We've been there
Restaurants Metro Times has recently reviewed
Published: August 8, 2012
$=$5-$10; $$=$10-$25; $$$=$25-$50; $$$$=$50+
Al-Ameer 12710 W. Warren Ave., Dearborn; 313-582-8185; 27346 Ford Rd., Dearborn Heights; 313-565-9600; $: As at many Middle Eastern restaurants, there are far too many choices at Al-Ameer for any but the most faithful visitor to do justice to. Besides 20 "main entrées," there are 20 "house favorites" and 15 "special house favorites," plus 12 vegetarian salads, eight vegetarian plates and 11 appetizers. Some of these, to be sure, are platters, trays or combos of other dishes, so the actual number of foods on offer is a bit less than 86, until you factor in the sandwiches, soups and juices, which push you way past 100. And portions are gargantuan. Service is swift, friendly and helpful. And Al-Ameer shines as brightly in its side dishes as in its mains.
Barrio 203 Hamilton Row, Birmingham; 248-593-6060; barriomi.com; $$: Chef Hammond Lawton has chosen to take a step in the direction of upscale Mexican fare, but not to go all the way there. Mostly he sticks with dishes whose names are oh-so-familiar: quesadillas, burritos, enchiladas and lots of tacos. The ingredients are upscale and generally the flavors are good to excellent. The emphasis, in truth, is on the tequilas: 12 margaritas, eight tequila cocktails, tasting samplers of three 1-ounce shots ranging from $19 to $48. The way to go is the chef's selection of tacos: five for $24, with three sides. They are correctly served on corn tortillas, rather than the blander flour. These tacos are elaborate: at least three salsas or slaws or cremas or quesos top the meat in each one. We loved our mahi-mahi with crisp cabbage slaw — a contrast of temperatures and textures that is the essence of a good taco. Same for tiger shrimp with chile-jicama slaw, and a beef brisket with mole verde.
Bella Piatti 167 Townsend St., Birmingham; 248-494-7110; bellapiattirestaurant.com; $$$$: One of Birmingham's newest hot spots, Bella Piatti has thoroughly and successfully adopted the trend toward shareable dishes and upbeat social dining rooms. The dining area, with cocktail bar, antipasti bar and lots of open space, oozes energy, and the food is excellent. Starters range from such charcuterie as soppressata, capicolla and even wild boar cacciatorini to a trio of sweet shrimp tossed with a horseradish and set atop thinly sliced pickled green tomato. Main plates start at $24 for half a richly seasoned chicken and rise from there to $70 for a 1-kilogram porterhouse. Kobe beef makes an appearance on the menu here in the form of the rib cap ($42), a heavily marbled cut that isn't common to many menus in town. The porchetta — a boneless pork roast sliced paper thin — is remarkably tender, piled atop a piece of toast, and served with onion and lightly dressed arugula for a nice contrast between fatty and bitter.
El Rincon Taraxco 1414 Junction St., Detroit; 313-843-6595; $$: A Mexican restaurant with no beans? Rincon Taraxco, which bills itself as "the First Mexican Seafood Restaurant in Detroit," opened in 2000. It features oysters and octopus rather than chimichangas or chicharrones; there's just one taco on the menu, and that's fish. Rincon ("corner") sits in the heart of the barrio but off the beaten tourist track, and most customers' first language is Spanish, as is the menu's (it includes English translations). Decor is basic, but Rincon Taraxco's price is very right, the drinks menu is out of the ordinary and live musicians often take requests on Sunday nights. The fish soup is spicy enough to make you cough but not enough to make you send it back, with big chunks of tilapia and carrots, potatoes and cabbage. There's a shrimp soup too, and a more expensive "Seven Seas" with shrimp, tilapia, octopus, clams, oysters, scallops and real crab legs in the shell. Don't miss the $1 horchata (a rice drink; here the flavor is more vanilla than cinnamon).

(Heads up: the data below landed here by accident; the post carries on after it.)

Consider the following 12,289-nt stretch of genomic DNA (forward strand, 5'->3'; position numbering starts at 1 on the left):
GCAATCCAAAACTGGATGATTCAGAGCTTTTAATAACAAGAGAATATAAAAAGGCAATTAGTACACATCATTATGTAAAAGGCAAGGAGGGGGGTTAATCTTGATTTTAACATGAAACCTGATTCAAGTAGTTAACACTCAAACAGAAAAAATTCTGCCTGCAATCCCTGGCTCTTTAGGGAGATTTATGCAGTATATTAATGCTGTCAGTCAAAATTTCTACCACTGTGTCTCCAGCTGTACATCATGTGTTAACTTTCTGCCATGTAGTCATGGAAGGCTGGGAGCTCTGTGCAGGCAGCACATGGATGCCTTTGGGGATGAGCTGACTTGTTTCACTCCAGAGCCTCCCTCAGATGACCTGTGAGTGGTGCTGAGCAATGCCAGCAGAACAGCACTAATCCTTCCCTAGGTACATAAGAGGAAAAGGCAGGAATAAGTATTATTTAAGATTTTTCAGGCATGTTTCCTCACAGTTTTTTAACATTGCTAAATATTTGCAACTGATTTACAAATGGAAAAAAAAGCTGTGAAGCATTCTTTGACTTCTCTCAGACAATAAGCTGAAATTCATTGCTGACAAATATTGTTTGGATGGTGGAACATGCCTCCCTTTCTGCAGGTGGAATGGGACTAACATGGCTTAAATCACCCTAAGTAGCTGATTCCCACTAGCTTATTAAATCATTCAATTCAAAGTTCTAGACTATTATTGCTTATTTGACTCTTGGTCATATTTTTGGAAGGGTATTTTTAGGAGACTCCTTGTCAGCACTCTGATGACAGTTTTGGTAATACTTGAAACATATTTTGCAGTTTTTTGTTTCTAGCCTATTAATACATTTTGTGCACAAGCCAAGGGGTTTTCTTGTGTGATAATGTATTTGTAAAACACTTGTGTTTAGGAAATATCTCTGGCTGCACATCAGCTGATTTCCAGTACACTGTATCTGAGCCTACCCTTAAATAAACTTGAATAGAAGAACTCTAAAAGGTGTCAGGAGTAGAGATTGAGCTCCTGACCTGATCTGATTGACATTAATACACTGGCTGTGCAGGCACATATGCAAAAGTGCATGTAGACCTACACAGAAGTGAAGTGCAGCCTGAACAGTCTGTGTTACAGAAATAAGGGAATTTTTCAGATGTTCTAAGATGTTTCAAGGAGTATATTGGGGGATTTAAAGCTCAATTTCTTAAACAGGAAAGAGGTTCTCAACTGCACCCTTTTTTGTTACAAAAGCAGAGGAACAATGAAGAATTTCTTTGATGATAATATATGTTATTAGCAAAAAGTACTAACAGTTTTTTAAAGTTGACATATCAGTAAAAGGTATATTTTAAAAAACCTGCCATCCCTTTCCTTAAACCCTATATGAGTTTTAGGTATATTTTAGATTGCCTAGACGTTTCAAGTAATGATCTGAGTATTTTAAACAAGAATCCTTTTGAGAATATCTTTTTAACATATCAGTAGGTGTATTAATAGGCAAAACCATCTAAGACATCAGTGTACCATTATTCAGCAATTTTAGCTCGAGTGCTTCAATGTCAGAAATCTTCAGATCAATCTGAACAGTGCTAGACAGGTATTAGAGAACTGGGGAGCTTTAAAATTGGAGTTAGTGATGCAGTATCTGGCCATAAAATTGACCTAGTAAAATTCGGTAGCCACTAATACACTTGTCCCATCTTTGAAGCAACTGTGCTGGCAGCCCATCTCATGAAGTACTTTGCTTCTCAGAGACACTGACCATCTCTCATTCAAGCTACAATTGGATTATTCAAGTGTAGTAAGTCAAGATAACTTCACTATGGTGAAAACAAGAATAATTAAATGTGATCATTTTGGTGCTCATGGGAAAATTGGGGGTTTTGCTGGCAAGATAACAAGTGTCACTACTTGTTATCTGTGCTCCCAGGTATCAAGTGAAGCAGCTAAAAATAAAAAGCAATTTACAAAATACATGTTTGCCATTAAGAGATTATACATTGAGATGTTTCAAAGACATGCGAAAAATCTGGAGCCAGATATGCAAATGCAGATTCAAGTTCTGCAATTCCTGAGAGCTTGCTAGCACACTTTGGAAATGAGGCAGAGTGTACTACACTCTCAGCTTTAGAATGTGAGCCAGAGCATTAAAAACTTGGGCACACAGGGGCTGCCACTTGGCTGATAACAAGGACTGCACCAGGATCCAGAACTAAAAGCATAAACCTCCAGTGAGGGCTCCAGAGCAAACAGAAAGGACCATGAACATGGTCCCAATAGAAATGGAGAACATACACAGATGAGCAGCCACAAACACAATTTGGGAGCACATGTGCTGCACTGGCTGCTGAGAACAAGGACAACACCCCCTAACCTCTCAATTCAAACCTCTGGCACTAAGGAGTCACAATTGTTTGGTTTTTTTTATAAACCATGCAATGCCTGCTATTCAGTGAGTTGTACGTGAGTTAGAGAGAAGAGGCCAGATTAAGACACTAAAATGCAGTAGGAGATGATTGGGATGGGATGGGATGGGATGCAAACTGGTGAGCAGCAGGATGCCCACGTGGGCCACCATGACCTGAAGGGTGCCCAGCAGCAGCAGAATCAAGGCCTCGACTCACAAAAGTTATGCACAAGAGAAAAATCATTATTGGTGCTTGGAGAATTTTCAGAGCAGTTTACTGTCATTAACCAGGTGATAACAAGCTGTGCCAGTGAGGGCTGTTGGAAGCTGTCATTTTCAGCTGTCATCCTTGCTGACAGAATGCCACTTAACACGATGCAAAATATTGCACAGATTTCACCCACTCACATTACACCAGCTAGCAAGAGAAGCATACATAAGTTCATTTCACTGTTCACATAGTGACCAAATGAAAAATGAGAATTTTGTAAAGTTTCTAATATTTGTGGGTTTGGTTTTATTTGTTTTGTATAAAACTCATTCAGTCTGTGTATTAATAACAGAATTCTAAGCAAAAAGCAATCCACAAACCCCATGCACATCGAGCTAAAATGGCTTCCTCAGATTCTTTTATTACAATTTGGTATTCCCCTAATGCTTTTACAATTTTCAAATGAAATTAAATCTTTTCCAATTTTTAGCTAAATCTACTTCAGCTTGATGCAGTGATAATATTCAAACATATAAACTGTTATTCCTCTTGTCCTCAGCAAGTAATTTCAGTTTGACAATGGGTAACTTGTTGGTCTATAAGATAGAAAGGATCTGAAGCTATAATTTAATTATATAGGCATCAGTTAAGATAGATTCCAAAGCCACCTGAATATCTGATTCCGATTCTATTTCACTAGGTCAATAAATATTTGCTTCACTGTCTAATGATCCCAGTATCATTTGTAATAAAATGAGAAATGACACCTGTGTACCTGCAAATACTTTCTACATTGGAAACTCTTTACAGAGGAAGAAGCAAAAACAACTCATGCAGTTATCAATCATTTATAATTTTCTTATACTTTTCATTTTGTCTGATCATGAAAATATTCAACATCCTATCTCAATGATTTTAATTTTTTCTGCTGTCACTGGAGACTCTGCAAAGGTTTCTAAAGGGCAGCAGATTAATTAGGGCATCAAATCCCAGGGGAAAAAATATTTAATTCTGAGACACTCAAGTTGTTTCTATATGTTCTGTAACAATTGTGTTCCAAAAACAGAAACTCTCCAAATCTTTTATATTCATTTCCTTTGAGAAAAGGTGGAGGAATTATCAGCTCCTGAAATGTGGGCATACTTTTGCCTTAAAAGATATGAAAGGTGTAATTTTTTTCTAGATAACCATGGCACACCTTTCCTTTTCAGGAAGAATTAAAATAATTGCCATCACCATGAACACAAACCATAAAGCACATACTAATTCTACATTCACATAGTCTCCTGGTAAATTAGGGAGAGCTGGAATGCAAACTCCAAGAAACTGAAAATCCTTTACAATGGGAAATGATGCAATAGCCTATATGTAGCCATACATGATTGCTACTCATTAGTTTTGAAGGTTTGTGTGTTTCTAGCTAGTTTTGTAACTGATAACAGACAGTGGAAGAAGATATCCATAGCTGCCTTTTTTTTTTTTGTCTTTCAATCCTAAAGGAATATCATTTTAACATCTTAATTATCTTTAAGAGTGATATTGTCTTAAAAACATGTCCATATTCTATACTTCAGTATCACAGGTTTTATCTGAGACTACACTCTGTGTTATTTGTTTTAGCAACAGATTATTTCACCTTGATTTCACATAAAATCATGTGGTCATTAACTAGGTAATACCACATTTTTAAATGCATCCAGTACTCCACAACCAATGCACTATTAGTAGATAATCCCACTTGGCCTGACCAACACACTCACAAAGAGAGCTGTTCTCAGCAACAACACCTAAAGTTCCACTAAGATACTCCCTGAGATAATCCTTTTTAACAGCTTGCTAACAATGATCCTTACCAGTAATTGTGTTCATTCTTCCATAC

Frank Street Bakery 420 E. Frank St., Birmingham; 248-792-5192; frankstreetbakery.com; $: This tiny soup-and-sandwich joint just off Old Woodward on the outskirts of downtown Birmingham features, somewhat unexpectedly, a pressed Cuban sandwich as its house specialty. Ham, roasted pork and salami with Swiss, mayo, mustard and pickles are smashed into submission, transforming the zesty components into something almost delicate — a thin and crunchy wafer of a sandwich that nevertheless packs a lot of flavor. Vegetarians also have choices, including a Caprese panino (fresh mozzarella, tomato, basil, pepper and salt) and a "Hummer" (hummus, taboulleh, cucumbers, lettuce and tomato wrapped in lavash). Many of the sandwiches are available in a half or whole portion, leaving room for soup or dessert (or both).
Green Zone Pizza 17008 Kercheval Ave., Grosse Pointe; 313-332-0559; greenzonepizza.com; $: Owner Markus Wierderkehr has a background in recycling, and his countertop, where patrons place their orders, is made from recycled glass bottles and his floors from recycled tiles. He uses organic mozzarella, organic shrimp from an Okemos farmer, organic flour from Avalon and organic cherry juice in his barbecue sauce. The results are tasty, with pizzas and sandwiches that are both planet-friendly and palate-friendly, Nine white-flour or whole-wheat pizza options (plus infinite build-your-owns) include some familiar titles: pepperoni, vegetarian, Greek, California, Hawaiian. But there's also a shrimp and a "cherry BBQ chicken." Also of note is Green Zone's wine dispenser, a serving system that is operated by card, with eight bottles, four cold and four room temp, kept fresh with argon gas, offering out tastes, half-glasses or full pours.
> Email Metro Times food staff